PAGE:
Buyer of $39 Million Klimt Painting Revealed as British Billionaire Joe Lewis
The painting reportedly hangs in his yacht, Aviva.
When Gustav Klimt’s Portrait of Gertrud Loew-Felsövanyi (1902) sold at Sotheby’s London in June for $39 million, many speculated about the buyer’s identity.
Now, an investigation conducted by the Austrian daily Der Standard has revealed that the painting was not bought by Ronald Lauder, as was previously assumed. The buyer is Joe Lewis, a British billionaire who’s made his fortune in the foreign exchange market (forex) trading in the early 1990s. Lewis’s net worth is estimated at $5.4 billion, and he is the sixth wealthiest person in the UK, according to Forbes.
The provenance of the Nazi-looted Klimt painting was only resolved in early June and the artwork was subsequently returned to the subject’s granddaughter. Soon afterwards, the Felsövanyi family and the Klimt Foundation decided to consign the work to Sotheby’s and share the proceeds.
According to the Austrian paper, Ernst Ploil, who sits on the advisory board of New York’s Neue Galerie, has confirmed the identity of the painting’s new owner. The portrait will go to the museum on loan for the exhibition Women of Vienna’s Golden Age 1900–1918, which runs from September 2016 to January 2017.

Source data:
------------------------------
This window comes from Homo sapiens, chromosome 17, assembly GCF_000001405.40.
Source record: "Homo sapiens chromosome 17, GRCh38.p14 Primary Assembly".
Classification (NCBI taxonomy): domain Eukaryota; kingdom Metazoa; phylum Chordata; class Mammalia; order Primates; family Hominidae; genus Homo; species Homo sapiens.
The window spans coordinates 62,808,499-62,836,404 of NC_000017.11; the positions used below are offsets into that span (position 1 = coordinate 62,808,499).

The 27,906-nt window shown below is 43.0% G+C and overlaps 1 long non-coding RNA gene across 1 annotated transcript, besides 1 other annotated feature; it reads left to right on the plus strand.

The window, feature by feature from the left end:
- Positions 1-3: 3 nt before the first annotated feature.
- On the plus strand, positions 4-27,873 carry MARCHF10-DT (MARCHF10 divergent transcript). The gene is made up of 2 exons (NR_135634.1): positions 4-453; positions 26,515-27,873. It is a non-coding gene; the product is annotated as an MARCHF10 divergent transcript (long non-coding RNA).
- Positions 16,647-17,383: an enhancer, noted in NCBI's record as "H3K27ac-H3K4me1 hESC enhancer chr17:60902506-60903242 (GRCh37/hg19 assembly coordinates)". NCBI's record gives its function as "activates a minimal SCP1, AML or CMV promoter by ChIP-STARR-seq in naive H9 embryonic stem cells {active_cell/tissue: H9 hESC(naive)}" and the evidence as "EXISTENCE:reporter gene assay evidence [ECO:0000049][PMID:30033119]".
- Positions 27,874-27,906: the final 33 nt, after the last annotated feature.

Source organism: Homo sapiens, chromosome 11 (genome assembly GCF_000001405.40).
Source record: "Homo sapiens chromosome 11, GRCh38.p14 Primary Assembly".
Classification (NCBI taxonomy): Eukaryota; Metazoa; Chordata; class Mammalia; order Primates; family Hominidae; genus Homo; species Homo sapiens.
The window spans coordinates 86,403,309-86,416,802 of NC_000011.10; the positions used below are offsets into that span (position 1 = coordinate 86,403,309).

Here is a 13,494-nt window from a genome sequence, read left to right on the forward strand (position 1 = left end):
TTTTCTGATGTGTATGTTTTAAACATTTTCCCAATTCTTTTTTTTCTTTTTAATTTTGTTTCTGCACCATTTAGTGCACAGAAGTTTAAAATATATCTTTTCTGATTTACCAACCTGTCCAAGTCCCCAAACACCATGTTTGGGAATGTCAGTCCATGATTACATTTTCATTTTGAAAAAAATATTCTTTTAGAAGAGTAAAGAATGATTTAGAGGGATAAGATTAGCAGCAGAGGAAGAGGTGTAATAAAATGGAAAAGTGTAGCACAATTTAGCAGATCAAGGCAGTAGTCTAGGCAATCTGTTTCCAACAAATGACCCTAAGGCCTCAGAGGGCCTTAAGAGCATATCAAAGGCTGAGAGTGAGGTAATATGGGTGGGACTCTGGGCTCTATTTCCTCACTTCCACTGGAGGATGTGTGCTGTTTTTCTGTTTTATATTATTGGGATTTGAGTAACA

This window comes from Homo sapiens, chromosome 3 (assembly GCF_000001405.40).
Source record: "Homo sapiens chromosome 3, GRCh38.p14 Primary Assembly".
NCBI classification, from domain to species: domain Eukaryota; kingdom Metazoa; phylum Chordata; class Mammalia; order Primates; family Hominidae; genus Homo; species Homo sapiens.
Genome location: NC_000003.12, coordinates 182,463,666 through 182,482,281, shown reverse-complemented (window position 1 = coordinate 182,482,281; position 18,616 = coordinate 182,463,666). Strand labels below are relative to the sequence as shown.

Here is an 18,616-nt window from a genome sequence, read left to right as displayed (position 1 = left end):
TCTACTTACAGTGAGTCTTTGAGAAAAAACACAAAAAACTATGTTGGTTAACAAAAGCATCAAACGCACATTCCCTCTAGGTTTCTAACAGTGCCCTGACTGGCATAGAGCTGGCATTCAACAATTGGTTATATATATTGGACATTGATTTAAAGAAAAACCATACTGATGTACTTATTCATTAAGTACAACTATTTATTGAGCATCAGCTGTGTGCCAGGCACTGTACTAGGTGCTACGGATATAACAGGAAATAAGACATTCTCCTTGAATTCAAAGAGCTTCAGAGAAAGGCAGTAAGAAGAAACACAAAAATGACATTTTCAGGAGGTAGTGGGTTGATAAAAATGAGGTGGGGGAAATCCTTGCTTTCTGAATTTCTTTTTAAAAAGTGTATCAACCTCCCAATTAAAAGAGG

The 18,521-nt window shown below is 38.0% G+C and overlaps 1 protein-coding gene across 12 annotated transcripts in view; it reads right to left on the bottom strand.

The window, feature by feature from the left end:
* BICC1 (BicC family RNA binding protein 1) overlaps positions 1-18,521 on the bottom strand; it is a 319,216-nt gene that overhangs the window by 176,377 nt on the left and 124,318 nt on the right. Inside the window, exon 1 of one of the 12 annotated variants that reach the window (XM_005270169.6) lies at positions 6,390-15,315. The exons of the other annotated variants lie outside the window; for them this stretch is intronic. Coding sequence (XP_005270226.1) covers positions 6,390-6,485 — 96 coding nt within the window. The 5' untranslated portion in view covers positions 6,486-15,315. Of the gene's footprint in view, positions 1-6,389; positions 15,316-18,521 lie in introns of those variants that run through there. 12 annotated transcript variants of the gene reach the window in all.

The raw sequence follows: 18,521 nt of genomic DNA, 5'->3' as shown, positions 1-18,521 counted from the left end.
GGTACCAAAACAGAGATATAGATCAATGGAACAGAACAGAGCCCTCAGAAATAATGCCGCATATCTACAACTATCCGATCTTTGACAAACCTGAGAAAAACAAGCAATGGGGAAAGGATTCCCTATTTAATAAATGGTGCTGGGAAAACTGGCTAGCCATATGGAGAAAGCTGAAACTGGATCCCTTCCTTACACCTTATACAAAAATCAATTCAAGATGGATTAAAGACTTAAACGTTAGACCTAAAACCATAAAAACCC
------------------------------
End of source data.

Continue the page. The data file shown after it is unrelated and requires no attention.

Much like Ronald Lauder, whose collection hangs at the Neue Galerie, Lewis also has a preference for Austrian modernism. His collection already includes Klimt’s Ria Munk III (1918), and Egon Schiele’s Danaë (1909), among other works.
In Austria, the country of Klimt’s birth, the sale has reignited an old debate as critics of current restitution practice reiterated their concern that restituted masterpieces all too often disappear from public view as they go to private hands.
Public institutions are invariably incapable of raising the funds to acquire expensive important works, and so these masterpieces find their way into free-ports or the collections of the super-rich.
In this case, the portrait now reportedly adorns the walls of Aviva, Lewis’s yacht, which is moored on the Thames.
And although the painting will go on display in New York, the chances of it becoming permanently publicly accessible, the Austrian media predicts, are slim.
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